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Turning off a Service in Windows 2000/XP

Microsoft's 03-43 Security Bulletin alerted us to a bug in the Messenger Service that affected Windows NT, 2000, and XP. In addition to a patch, the bulletin gave the workaround of turning off the service.

It turns out that while this service was configured to be on by default by Microsoft, there is almost no reason that a home or small office computer would need this service running. It is used to pass messages between client and server computers -- it is not related to the Windows Messenger IM (instant messaging) application. If you don't know how, here is how to turn off a service in Windows 2000 and XP. There are some cosmetic differences between the two versions of Windows, but the overall process is the same:

Go to the Control Panel, and then Administrative Tools. (If the Windows XP Control Panel is using Category Views, you need to go to Performance and Maintenance first.) Then click Services. This will open up a two-paned window (called a Microsoft Management Console) that will look like this.

Figure 1

These will show all the Services on your computer, and whether they are running or not. Move down the list until you find Messenger. Double click on it to edit its Properties.


Figure 2

The Service status should show that it is started, and the Startup type as Automatic. Click the Stop button. After a slight pause, you should be told that the service is now stopped on the computer. Then click the dropdown menu for Startup type, and choose Disabled. You want to end up with the Properties looking like this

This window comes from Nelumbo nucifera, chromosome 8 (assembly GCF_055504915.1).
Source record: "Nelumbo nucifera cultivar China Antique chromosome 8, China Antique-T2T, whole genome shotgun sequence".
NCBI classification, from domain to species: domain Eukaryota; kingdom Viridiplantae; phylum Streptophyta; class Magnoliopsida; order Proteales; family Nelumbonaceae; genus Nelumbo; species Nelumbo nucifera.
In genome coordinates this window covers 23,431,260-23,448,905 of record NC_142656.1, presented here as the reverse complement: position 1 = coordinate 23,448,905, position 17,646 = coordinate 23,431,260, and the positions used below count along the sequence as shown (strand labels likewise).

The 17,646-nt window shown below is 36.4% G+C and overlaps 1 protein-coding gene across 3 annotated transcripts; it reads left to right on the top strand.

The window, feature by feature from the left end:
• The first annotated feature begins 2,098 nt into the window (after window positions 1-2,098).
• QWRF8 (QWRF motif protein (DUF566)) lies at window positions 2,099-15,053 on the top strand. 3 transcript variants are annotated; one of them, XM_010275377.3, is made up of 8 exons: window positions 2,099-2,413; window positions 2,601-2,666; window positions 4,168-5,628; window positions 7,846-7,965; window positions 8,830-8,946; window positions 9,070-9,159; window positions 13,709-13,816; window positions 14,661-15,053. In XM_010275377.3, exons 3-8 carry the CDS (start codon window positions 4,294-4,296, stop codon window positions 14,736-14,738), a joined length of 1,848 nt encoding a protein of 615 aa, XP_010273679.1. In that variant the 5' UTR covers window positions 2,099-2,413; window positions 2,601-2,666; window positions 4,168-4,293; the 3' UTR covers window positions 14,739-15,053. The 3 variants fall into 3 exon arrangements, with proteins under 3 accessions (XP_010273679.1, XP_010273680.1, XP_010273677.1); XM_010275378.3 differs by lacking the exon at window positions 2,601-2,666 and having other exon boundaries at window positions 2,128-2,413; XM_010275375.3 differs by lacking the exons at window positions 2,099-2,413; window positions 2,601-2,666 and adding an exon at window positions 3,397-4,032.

Figure 3

At some time in the future, if you find that you need this service after all, you can just reverse these steps.

When you first started scrolling through the list of services, you may notice there are quite a few, and many of them are turned on by default when Windows 2000/XP is installed. Like the Messenger service, not all of them are needed. Possibly the best explanation of these services, and whether you need them or not, is at a web site run by "Black Viper" at http://www.blackviper.com/WinXP/servicecfg.htm. Mr. Viper has put a lot of time into researching these services, and whether you need them running or not. While I haven't tested every one of his recommendations, those that I have tested have all been accurate. Turning off unneeded services frees up RAM and can make your computer perform better. In addition, Microsoft has already admitted that some of these unneeded services allow security breaches, so turning them off may make your computer safer, too.

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